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FRIDAY, October 07, 2022
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Avoid political trap, Suriyasai warns PM

Avoid political trap, Suriyasai warns PM

SUNDAY, August 28, 2016

FORMER social activist Suriyasai Katasila yesterday warned Prime Minister Prayut Chan-o-cha to avoid political pitfalls and urged him review his and the junta’s performance to see if they could steer the country towards reform and ensure society won’t be

“I hope the premier will not fall into the trap of political parties [who are calling for him to form his own party and run in the next election]. 
“The suggestion is a political trap that has killed several generals in the past,” said Suriyasai, the deputy dean of the College of Social Innovation at Rangsit University.
The country’s two major parties – Pheu Thai and Democrat – had suggested that Prayut set up a political party and be its candidate in the coming election.
Last week, he offered to serve as PM after the next election via “graceful” means. 
Some members of the National Legislative Assembly and the National Reform Steering Assembly (NRSA) have shown support for Prayut to be the next leader. Suriyasai said the parties’ suggestion was a useless and old-fashioned discourse from old politics, which struckstuck to an election format and was part of political failure.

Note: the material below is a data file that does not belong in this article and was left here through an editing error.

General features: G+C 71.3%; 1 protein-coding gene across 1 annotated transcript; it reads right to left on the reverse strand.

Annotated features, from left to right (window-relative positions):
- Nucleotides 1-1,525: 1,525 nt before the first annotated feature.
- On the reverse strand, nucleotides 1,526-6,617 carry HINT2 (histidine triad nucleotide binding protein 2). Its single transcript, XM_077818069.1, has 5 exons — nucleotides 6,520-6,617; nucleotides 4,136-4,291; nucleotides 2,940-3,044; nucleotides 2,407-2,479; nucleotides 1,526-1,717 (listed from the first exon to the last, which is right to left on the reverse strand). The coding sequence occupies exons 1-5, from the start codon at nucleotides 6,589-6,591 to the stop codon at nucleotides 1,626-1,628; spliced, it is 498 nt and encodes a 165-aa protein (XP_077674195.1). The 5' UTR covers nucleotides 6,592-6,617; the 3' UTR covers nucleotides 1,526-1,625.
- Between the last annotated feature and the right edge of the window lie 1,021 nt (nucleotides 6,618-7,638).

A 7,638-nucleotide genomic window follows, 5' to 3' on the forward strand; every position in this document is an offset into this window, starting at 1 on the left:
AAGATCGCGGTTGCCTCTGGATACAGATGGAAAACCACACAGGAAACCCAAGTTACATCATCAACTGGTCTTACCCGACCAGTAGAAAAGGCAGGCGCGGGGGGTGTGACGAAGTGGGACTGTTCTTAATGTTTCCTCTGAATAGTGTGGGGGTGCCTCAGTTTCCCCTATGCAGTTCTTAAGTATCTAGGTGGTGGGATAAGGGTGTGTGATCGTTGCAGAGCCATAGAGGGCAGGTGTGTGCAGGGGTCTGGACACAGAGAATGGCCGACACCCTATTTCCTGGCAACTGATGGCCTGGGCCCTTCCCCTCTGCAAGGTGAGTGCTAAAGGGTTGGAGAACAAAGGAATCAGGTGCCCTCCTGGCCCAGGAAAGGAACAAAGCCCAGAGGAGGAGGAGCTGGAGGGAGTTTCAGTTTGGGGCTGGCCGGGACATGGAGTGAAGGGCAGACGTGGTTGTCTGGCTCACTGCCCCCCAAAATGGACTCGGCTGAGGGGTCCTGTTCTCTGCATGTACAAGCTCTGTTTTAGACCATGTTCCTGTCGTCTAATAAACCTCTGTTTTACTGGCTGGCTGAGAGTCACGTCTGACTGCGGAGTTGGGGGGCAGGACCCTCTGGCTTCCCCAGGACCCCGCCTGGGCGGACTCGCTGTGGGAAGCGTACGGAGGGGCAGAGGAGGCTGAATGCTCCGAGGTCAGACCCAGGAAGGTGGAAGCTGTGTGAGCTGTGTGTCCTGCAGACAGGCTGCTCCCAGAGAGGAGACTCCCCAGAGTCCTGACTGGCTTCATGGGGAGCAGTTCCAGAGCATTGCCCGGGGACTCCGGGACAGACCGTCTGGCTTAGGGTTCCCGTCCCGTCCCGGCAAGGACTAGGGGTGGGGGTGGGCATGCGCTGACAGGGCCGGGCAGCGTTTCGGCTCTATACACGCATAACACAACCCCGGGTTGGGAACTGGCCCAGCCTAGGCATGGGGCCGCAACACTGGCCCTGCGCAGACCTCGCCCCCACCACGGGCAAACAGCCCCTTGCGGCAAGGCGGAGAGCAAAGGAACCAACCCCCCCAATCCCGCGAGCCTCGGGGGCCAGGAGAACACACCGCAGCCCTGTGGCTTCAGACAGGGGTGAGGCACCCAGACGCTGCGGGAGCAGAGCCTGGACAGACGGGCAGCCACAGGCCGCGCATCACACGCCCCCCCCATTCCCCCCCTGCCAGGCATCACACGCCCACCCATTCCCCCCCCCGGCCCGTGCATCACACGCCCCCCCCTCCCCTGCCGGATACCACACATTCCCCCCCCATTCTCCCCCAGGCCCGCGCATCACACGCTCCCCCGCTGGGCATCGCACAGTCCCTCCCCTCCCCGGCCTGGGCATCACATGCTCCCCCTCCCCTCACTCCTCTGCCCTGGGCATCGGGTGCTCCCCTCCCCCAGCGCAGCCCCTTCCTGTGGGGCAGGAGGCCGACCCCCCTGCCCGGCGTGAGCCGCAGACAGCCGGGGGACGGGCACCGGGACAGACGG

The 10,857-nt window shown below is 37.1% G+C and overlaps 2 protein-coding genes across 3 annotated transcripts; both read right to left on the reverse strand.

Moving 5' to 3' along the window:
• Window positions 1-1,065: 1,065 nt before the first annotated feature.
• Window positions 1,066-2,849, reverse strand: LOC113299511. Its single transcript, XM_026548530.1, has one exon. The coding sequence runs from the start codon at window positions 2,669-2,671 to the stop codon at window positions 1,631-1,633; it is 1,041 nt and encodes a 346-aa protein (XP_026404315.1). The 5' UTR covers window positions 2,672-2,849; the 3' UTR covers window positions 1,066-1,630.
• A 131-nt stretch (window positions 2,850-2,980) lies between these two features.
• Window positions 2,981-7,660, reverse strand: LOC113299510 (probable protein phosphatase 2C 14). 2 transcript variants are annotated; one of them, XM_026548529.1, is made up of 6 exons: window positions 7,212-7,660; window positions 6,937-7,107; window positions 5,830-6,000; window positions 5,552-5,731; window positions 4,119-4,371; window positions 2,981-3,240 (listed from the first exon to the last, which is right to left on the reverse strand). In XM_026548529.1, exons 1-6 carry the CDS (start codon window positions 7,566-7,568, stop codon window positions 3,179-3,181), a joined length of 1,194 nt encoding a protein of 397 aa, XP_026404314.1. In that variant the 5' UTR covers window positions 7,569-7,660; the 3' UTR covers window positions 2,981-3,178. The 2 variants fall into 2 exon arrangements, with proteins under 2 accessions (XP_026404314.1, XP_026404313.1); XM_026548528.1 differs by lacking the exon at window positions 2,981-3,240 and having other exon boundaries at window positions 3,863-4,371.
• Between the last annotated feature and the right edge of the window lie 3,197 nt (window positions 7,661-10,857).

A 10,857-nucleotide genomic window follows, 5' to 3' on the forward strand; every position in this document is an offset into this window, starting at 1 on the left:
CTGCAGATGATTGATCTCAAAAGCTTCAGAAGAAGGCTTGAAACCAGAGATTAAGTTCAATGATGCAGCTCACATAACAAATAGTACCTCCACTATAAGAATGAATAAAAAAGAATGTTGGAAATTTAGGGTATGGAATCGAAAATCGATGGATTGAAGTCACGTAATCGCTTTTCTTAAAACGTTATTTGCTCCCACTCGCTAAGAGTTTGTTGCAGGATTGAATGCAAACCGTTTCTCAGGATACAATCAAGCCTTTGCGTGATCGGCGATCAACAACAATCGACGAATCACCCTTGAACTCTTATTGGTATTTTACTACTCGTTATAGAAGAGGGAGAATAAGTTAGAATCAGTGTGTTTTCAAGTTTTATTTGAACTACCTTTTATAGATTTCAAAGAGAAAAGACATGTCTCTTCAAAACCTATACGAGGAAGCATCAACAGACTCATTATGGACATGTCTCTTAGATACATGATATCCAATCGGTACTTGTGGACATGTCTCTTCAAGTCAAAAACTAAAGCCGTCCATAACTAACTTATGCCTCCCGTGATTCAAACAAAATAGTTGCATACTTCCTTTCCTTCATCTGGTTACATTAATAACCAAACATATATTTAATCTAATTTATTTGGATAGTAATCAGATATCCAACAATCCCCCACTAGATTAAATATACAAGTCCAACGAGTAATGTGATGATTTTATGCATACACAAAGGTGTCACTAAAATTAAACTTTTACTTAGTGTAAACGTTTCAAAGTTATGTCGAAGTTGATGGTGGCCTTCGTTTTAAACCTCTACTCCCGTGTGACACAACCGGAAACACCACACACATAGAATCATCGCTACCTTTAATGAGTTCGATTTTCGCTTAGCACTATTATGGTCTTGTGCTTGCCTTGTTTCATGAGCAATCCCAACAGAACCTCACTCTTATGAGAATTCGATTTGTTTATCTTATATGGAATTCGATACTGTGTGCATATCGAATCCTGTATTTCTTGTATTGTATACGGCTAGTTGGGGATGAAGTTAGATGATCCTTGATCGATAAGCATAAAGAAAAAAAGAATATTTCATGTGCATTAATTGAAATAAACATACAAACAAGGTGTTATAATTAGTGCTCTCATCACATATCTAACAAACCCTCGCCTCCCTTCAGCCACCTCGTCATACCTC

Many political blocs have recently tried to drag Prayut into joining their team and the junta head might get sucked into playing politics rather than focusing on reforming the country, he said.
Prayut should put the reform plan into action before the next general election, as he has gained overwhelming support from many people.
His popularity will soon fade but his achievements would be enduring. The country might not overcome polarisation, as no political party has begun to reform itself. They’re engaging in arguments regarding an outsider premier, he added. 
Sompong Sakawee, an NRSA member, said it was possible for the junta chief to set up his own party because many of his supporters have recently sought advice from Sompong on how to prevent history repeating itself if the military really wants to start a party.
In 1992, the military-backed Samakhitham Party fell out of public favour and was opposed by the pro-democracy movement after it supported coup chief General Suchinda Kraprayoon as the premier.
If Prayut formed a military-leaning party he could attract 4 million to 5 million members and win the next election, he said.
Former Democrat MP Wirat Kalayasiri said it would not be easy for an outsider to become prime minister because the selection process will have to abide by the constitution and the political situation is unpredictable. 
However, Wirat, the party’s legal adviser, said the selection of a premier starts from the Lower House, which proposes a list of candidates. 
If a candidate wins the vote of the combined houses, the race for premier is over. If it doesn’t end there, the next steps should also follow the charter.
At least half of the 500-seat Lower House has to call a joint meeting of houses. Two-thirds of Parliament members will have to waive the PM candidate list.
Then the House will have to nominate another premier candidate and Parliament will again have to elect one with the approval of at least 376 members.